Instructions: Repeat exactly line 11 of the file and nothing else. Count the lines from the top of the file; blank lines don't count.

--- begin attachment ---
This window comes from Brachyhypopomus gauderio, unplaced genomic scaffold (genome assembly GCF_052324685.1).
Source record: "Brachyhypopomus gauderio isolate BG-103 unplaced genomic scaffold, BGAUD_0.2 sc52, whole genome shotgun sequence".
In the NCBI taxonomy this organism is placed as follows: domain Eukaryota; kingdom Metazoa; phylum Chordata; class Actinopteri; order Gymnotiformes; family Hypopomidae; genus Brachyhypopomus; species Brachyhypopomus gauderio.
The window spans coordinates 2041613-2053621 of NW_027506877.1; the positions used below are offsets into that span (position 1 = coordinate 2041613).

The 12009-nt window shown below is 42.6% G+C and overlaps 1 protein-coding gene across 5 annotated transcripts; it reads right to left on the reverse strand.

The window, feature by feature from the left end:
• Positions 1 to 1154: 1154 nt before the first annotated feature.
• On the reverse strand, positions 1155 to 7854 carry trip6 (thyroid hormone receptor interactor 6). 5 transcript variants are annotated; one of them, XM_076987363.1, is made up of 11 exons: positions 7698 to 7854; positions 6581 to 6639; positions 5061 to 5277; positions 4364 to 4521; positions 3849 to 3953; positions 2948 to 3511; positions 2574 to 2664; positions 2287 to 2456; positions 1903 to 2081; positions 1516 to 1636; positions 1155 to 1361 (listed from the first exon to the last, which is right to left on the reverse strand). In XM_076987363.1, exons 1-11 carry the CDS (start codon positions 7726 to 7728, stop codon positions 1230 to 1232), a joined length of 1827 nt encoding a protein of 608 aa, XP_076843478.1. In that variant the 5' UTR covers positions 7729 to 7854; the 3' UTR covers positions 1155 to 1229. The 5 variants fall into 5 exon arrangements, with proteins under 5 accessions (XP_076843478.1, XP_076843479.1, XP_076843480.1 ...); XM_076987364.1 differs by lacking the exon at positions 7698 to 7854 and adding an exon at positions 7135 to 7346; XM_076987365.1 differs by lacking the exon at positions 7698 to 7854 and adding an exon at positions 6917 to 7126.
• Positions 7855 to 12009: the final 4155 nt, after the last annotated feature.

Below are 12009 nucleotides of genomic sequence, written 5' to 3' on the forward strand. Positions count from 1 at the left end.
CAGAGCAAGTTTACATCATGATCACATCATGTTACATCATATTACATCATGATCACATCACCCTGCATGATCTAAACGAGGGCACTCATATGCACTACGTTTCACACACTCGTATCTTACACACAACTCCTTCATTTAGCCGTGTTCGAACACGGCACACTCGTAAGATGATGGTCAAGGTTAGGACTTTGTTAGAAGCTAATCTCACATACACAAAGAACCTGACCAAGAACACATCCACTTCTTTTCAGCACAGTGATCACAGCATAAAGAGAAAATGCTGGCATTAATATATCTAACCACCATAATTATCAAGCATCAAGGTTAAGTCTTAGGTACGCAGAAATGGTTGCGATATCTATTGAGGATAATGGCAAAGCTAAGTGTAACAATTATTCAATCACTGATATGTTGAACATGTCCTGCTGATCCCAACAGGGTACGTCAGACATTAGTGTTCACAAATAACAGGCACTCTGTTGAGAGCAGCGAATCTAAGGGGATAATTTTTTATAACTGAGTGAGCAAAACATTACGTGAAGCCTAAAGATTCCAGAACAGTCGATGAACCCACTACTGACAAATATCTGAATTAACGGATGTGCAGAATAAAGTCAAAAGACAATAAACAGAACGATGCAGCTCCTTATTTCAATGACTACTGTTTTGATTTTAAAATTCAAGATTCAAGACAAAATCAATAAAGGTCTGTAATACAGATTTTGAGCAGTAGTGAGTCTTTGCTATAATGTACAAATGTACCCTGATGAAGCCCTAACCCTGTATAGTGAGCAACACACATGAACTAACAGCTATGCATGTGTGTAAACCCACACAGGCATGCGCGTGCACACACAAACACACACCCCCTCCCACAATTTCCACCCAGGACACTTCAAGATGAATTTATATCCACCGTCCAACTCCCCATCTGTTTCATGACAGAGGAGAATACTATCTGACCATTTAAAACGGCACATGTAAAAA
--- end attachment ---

CAGAGCAAGTTTACATCATGATCACATCATGTTACATCATATTACATCATGATCACATCACCCTGCATGATCTAAACGAGGGCACTCATATGCACTACGTTTCACACACTCGTATCTTACACACAACTCCTTCATTTAGCCGTGTTCGAACACGGCACACTCGTAAGATGATGGTCAAGGTTAGGACTTTGTTAGAAGCTAATCTCACATACACAAAGAACCTGACCAAGAACACATCCACTTCTTTTCAGCACAGTGATCACAGCATAAAGAGAAAATGCTGGCATTAATATATCTAACCACCATAATTATCAAGCATCAAGGTTAAGTCTTAGGTACGCAGAAATGGTTGCGATATCTATTGAGGATAATGGCAAAGCTAAGTGTAACAATTATTCAATCACTGATATGTTGAACATGTCCTGCTGATCCCAACAGGGTACGTCAGACATTAGTGTTCACAAATAACAGGCACTCTGTTGAGAGCAGCGAATCTAAGGGGATAATTTTTTATAACTGAGTGAGCAAAACATTACGTGAAGCCTAAAGATTCCAGAACAGTCGATGAACCCACTACTGACAAATATCTGAATTAACGGATGTGCAGAATAAAGTCAAAAGACAATAAACAGAACGATGCAGCTCCTTATTTCAATGACTACTGTTTTGATTTTAAAATTCAAGATTCAAGACAAAATCAATAAAGGTCTGTAATACAGATTTTGAGCAGTAGTGAGTCTTTGCTATAATGTACAAATGTACCCTGATGAAGCCCTAACCCTGTATAGTGAGCAACACACATGAACTAACAGCTATGCATGTGTGTAAACCCACACAGGCATGCGCGTGCACACACAAACACACACCCCCTCCCACAATTTCCACCCAGGACACTTCAAGATGAATTTATATCCACCGTCCAACTCCCCATCTGTTTCATGACAGAGGAGAATACTATCTGACCATTTAAAACGGCACATGTAAAAA